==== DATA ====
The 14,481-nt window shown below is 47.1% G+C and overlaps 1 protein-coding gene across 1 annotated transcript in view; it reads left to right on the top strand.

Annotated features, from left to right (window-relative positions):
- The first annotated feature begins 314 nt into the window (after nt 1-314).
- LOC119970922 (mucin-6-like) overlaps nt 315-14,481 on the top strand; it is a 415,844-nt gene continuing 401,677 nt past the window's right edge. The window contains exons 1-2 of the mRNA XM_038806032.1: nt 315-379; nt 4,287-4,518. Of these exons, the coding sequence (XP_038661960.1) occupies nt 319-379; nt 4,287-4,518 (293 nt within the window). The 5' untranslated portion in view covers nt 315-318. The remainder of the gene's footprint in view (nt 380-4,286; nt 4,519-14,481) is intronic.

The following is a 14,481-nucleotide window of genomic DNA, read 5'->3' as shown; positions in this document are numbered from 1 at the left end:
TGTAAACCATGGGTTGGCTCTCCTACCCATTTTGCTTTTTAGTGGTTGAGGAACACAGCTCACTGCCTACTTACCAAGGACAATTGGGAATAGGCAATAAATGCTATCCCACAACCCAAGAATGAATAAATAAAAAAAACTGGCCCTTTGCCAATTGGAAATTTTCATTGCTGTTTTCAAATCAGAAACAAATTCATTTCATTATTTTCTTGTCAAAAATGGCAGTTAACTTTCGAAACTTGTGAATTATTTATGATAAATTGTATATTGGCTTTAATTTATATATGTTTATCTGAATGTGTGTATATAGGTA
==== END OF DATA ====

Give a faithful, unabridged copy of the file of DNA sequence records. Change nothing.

The 14,481-nt window shown below is 47.1% G+C and overlaps 1 protein-coding gene across 1 annotated transcript in view; it reads left to right on the top strand.

Annotated features, from left to right (window-relative positions):
- The first annotated feature begins 314 nt into the window (after nt 1-314).
- LOC119970922 (mucin-6-like) overlaps nt 315-14,481 on the top strand; it is a 415,844-nt gene continuing 401,677 nt past the window's right edge. The window contains exons 1-2 of the mRNA XM_038806032.1: nt 315-379; nt 4,287-4,518. Of these exons, the coding sequence (XP_038661960.1) occupies nt 319-379; nt 4,287-4,518 (293 nt within the window). The 5' untranslated portion in view covers nt 315-318. The remainder of the gene's footprint in view (nt 380-4,286; nt 4,519-14,481) is intronic.

The following is a 14,481-nucleotide window of genomic DNA, read 5'->3' as shown; positions in this document are numbered from 1 at the left end:
TGTAAACCATGGGTTGGCTCTCCTACCCATTTTGCTTTTTAGTGGTTGAGGAACACAGCTCACTGCCTACTTACCAAGGACAATTGGGAATAGGCAATAAATGCTATCCCACAACCCAAGAATGAATAAATAAAAAAAACTGGCCCTTTGCCAATTGGAAATTTTCATTGCTGTTTTCAAATCAGAAACAAATTCATTTCATTATTTTCTTGTCAAAAATGGCAGTTAACTTTCGAAACTTGTGAATTATTTATGATAAATTGTATATTGGCTTTAATTTATATATGTTTATCTGAATGTGTGTATATAGGTA